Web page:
need they are sure to get. Not an
editor nor a taxpayer in the state is
registering any protest, so far as we
could discover. They seem never to
have heard the word picayune in Tex-
I REMEMBER, I REMEMBER
I remember, I remember.
The house where I was bom;
The little window where the sun
Came peeping in at morn.
You’d hardly know the old place now
For dad is up to date
And the farm is scientific
From the back lot to the gate.
The house and barn are lighted
With bright acetylene.
The engine in the laundry
Is run with gasoline.
We have silos, we have autos.
We have dynamos and things;
A telephone and gossip.
And a phonograph that sings.
The hired man has left us.
We miss his homely face;
A lot of college graduates
Are working in his place.
There’s an engineer and fireman,
A chauffeur and a vet,
’Lectrician and mechanic—
Oh, the farm’s run right, you bet.
The little window where the sun
Came peeping in at morn
Now brightens up a bathroom
That cost a car of corn.
The milkmaid is pneumatic
And she’s sanitary, too;
But dad gets fifteen cents a quart
For milk that once brought two.
The average tax-value of farm land
in North Carolina in 1919 was $9.06 an
acre; jn 1920 the revaluation average
was $38.94 an acre, or more than four
It is a tremendous increase, but the
average tax-value of our farm land is
still far below the average current mar
ket price in North Carolina—$36 below,
and when we say this we have in mind
the per acre value of farm land in North
Carolina and in the other states of the
Union as exhibited in last week’s issue
of the News Letter.
And it is fairly easy to see why'the
revaluation farm-land averages in North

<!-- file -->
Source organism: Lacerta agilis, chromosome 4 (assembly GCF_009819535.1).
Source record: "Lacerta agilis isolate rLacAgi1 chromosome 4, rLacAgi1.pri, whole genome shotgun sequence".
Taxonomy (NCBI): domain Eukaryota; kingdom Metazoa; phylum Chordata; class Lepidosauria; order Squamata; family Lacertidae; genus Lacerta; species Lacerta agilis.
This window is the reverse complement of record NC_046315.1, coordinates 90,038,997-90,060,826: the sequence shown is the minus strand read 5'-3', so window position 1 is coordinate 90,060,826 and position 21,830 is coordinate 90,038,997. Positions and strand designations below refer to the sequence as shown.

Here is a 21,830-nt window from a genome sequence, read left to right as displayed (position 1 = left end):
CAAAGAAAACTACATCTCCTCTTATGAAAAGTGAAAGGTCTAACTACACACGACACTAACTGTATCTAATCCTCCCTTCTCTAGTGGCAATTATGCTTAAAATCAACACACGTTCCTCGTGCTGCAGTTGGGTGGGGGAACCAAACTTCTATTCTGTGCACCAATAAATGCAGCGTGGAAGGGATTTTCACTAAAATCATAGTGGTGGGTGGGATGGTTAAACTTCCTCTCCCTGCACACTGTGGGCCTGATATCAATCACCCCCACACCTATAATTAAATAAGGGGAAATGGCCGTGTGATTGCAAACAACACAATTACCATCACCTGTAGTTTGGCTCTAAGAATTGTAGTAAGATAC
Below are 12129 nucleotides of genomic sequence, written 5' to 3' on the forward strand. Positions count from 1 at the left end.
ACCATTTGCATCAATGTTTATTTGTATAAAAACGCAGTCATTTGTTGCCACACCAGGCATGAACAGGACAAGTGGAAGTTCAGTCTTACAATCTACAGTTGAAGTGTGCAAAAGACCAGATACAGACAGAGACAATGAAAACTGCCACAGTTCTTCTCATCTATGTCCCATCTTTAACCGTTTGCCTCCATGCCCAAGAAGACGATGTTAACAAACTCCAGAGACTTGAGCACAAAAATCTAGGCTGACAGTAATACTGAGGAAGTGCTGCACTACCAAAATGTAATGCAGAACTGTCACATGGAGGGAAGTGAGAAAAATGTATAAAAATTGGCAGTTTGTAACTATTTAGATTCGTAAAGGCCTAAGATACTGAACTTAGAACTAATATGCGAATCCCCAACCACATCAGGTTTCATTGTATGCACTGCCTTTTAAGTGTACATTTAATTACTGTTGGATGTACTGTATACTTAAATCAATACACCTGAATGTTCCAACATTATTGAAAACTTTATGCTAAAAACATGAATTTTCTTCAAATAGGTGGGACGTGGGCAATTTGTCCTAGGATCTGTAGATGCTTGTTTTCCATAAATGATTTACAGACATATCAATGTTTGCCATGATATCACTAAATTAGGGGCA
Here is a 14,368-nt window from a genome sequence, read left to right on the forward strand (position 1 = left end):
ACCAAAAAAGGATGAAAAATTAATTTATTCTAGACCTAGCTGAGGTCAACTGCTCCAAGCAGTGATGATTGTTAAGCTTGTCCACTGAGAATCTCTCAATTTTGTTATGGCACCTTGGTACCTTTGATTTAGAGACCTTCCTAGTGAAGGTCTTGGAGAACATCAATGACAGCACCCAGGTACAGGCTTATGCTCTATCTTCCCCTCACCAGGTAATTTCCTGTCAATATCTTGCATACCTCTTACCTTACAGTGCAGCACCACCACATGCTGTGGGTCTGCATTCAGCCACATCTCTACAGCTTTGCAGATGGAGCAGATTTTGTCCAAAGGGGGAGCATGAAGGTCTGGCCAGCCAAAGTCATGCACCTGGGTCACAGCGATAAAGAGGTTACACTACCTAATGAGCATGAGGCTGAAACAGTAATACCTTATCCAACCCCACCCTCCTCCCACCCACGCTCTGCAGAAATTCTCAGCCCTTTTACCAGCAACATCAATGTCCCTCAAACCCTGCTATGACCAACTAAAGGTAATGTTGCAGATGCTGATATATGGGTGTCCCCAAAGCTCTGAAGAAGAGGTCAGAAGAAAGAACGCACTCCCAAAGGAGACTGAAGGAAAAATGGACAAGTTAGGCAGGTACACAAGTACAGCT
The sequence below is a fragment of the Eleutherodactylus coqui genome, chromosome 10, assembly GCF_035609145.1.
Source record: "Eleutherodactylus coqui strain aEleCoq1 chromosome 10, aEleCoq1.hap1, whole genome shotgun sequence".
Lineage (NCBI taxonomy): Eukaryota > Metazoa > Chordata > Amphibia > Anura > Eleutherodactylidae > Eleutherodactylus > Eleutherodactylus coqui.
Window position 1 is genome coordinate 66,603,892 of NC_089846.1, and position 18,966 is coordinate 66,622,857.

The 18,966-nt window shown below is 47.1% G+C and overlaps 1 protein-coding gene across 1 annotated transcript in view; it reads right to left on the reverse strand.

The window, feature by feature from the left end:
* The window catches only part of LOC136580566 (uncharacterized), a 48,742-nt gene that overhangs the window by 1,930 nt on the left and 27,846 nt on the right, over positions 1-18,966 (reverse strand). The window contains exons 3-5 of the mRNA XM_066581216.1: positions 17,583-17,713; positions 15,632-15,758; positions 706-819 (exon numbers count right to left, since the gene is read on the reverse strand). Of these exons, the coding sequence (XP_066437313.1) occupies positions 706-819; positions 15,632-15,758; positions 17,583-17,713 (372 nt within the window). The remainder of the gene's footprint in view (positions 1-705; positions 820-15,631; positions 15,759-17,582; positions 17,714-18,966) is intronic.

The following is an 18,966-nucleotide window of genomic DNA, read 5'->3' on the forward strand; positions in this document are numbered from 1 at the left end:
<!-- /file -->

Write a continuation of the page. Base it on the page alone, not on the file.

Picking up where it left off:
Carolina are a long step upward. For
instance, in 1919 the market price of
our farm land was $47 an acre. At
that time Buncombe and New Hanover,
which led the state, listed their farm
lands at $21 and $22 an acre, in the or
der named; and yet these two counties
were listing their farm lands at less
than half the state average of market
prices. Indeed the average tax-value
of Carolina farm lands was less than
one-fifth of the state average of mar
ket values in 1919. An even dozen of
our counties listed their farm lands at
less than one-eight of the state average
of farm-land values; 26 more at less than
one-sixth; 23 counties more at less than
one-fifth, and so on and on. The chances
are that no other form of property in
North Carolina was being listed in 1919
at a smaller ratio of its true value.
The revaluation figures of 1920 lifted
the tax-value of farm land from an aver
age of $9 an acre to an average of $39
an acre. Which is to say, the present
tax-value is $8 less than the 1919 mar
ket value and $36 less than the market
value of this year, upon an average.
Not Inflated Values
Clearly, farm land has not been listed
under the new law on the basis of in
flated values. The State Tax Commis
sion has had a weather-eye for squalls
and has lowered sails accordingly. The
plain fact is that town properties of all
sorts, corporation properties, and coun
try properties, are all taxed this year
at barely more than 60 percent of in
flated war-time valuations. Mill spin-
dleage, for instance, has been listed
for taxes at almost exactly half of
what it was selling for in the early
spring in the syndicating market.
The purpose of the law was to list
town and country, private and corpo
rate properties, at one hundred percent
of normal values—not one hundred per
cent of inflated values, and to place
properties of all sorts on a fair average
level of valuation. The result is a mar
vel of achievement, and in our opinion
it is not likely to be repudiated by the
people of North Carolina. Doubtless
there are minor changes that ought to
be made as a matter of fairplay, but
the work as a whole deserves to stand
unshaken. The state has passed a great
milestone and cannot afford to turn
The values of farm land in North